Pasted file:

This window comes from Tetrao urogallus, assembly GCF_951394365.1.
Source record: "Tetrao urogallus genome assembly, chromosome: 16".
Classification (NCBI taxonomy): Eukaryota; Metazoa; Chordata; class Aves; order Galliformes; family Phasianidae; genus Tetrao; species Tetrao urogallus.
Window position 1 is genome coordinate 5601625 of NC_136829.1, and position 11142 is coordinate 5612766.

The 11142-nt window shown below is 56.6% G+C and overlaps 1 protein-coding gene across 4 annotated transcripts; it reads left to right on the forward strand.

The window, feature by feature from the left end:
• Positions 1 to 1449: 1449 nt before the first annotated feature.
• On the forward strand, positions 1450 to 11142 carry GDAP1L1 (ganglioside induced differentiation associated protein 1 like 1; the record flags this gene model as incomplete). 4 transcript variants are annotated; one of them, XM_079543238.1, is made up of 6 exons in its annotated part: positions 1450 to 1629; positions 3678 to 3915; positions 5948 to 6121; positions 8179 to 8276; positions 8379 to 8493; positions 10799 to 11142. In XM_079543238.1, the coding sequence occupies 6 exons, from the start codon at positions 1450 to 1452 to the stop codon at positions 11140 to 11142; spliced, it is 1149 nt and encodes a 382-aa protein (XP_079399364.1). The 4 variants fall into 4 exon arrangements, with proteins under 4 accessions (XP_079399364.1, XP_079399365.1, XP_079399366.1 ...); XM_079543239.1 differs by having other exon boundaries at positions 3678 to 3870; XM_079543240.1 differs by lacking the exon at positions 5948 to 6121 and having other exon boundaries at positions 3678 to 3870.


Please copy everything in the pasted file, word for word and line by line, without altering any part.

This window comes from Tetrao urogallus, assembly GCF_951394365.1.
Source record: "Tetrao urogallus genome assembly, chromosome: 16".
Classification (NCBI taxonomy): Eukaryota; Metazoa; Chordata; class Aves; order Galliformes; family Phasianidae; genus Tetrao; species Tetrao urogallus.
Window position 1 is genome coordinate 5601625 of NC_136829.1, and position 11142 is coordinate 5612766.

The 11142-nt window shown below is 56.6% G+C and overlaps 1 protein-coding gene across 4 annotated transcripts; it reads left to right on the forward strand.

The window, feature by feature from the left end:
• Positions 1 to 1449: 1449 nt before the first annotated feature.
• On the forward strand, positions 1450 to 11142 carry GDAP1L1 (ganglioside induced differentiation associated protein 1 like 1; the record flags this gene model as incomplete). 4 transcript variants are annotated; one of them, XM_079543238.1, is made up of 6 exons in its annotated part: positions 1450 to 1629; positions 3678 to 3915; positions 5948 to 6121; positions 8179 to 8276; positions 8379 to 8493; positions 10799 to 11142. In XM_079543238.1, the coding sequence occupies 6 exons, from the start codon at positions 1450 to 1452 to the stop codon at positions 11140 to 11142; spliced, it is 1149 nt and encodes a 382-aa protein (XP_079399364.1). The 4 variants fall into 4 exon arrangements, with proteins under 4 accessions (XP_079399364.1, XP_079399365.1, XP_079399366.1 ...); XM_079543239.1 differs by having other exon boundaries at positions 3678 to 3870; XM_079543240.1 differs by lacking the exon at positions 5948 to 6121 and having other exon boundaries at positions 3678 to 3870.